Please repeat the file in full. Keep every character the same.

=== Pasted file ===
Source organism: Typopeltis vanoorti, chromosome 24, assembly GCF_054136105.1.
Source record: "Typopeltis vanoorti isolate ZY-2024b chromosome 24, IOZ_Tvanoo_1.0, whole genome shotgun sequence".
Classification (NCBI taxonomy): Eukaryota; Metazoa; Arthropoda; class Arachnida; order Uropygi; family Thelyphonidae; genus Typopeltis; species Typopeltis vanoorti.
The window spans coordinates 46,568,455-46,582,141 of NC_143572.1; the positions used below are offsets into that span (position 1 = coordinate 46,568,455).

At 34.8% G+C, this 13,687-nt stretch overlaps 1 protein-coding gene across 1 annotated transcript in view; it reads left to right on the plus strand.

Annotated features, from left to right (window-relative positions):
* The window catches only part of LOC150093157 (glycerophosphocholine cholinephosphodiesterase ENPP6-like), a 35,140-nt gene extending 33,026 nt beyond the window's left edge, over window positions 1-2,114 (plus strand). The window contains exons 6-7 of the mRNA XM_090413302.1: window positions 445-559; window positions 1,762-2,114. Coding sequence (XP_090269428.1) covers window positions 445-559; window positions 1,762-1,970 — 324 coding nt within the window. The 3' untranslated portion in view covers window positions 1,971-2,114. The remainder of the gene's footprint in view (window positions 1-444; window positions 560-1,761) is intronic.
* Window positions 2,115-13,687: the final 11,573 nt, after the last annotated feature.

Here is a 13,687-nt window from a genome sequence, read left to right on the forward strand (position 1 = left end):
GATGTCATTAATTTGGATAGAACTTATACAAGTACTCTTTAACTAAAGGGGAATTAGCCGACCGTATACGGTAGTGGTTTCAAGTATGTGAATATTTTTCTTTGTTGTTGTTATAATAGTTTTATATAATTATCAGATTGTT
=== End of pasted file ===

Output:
Source organism: Typopeltis vanoorti, chromosome 24, assembly GCF_054136105.1.
Source record: "Typopeltis vanoorti isolate ZY-2024b chromosome 24, IOZ_Tvanoo_1.0, whole genome shotgun sequence".
Classification (NCBI taxonomy): Eukaryota; Metazoa; Arthropoda; class Arachnida; order Uropygi; family Thelyphonidae; genus Typopeltis; species Typopeltis vanoorti.
The window spans coordinates 46,568,455-46,582,141 of NC_143572.1; the positions used below are offsets into that span (position 1 = coordinate 46,568,455).

At 34.8% G+C, this 13,687-nt stretch overlaps 1 protein-coding gene across 1 annotated transcript in view; it reads left to right on the plus strand.

Annotated features, from left to right (window-relative positions):
* The window catches only part of LOC150093157 (glycerophosphocholine cholinephosphodiesterase ENPP6-like), a 35,140-nt gene extending 33,026 nt beyond the window's left edge, over window positions 1-2,114 (plus strand). The window contains exons 6-7 of the mRNA XM_090413302.1: window positions 445-559; window positions 1,762-2,114. Coding sequence (XP_090269428.1) covers window positions 445-559; window positions 1,762-1,970 — 324 coding nt within the window. The 3' untranslated portion in view covers window positions 1,971-2,114. The remainder of the gene's footprint in view (window positions 1-444; window positions 560-1,761) is intronic.
* Window positions 2,115-13,687: the final 11,573 nt, after the last annotated feature.

Here is a 13,687-nt window from a genome sequence, read left to right on the forward strand (position 1 = left end):
GATGTCATTAATTTGGATAGAACTTATACAAGTACTCTTTAACTAAAGGGGAATTAGCCGACCGTATACGGTAGTGGTTTCAAGTATGTGAATATTTTTCTTTGTTGTTGTTATAATAGTTTTATATAATTATCAGATTGTT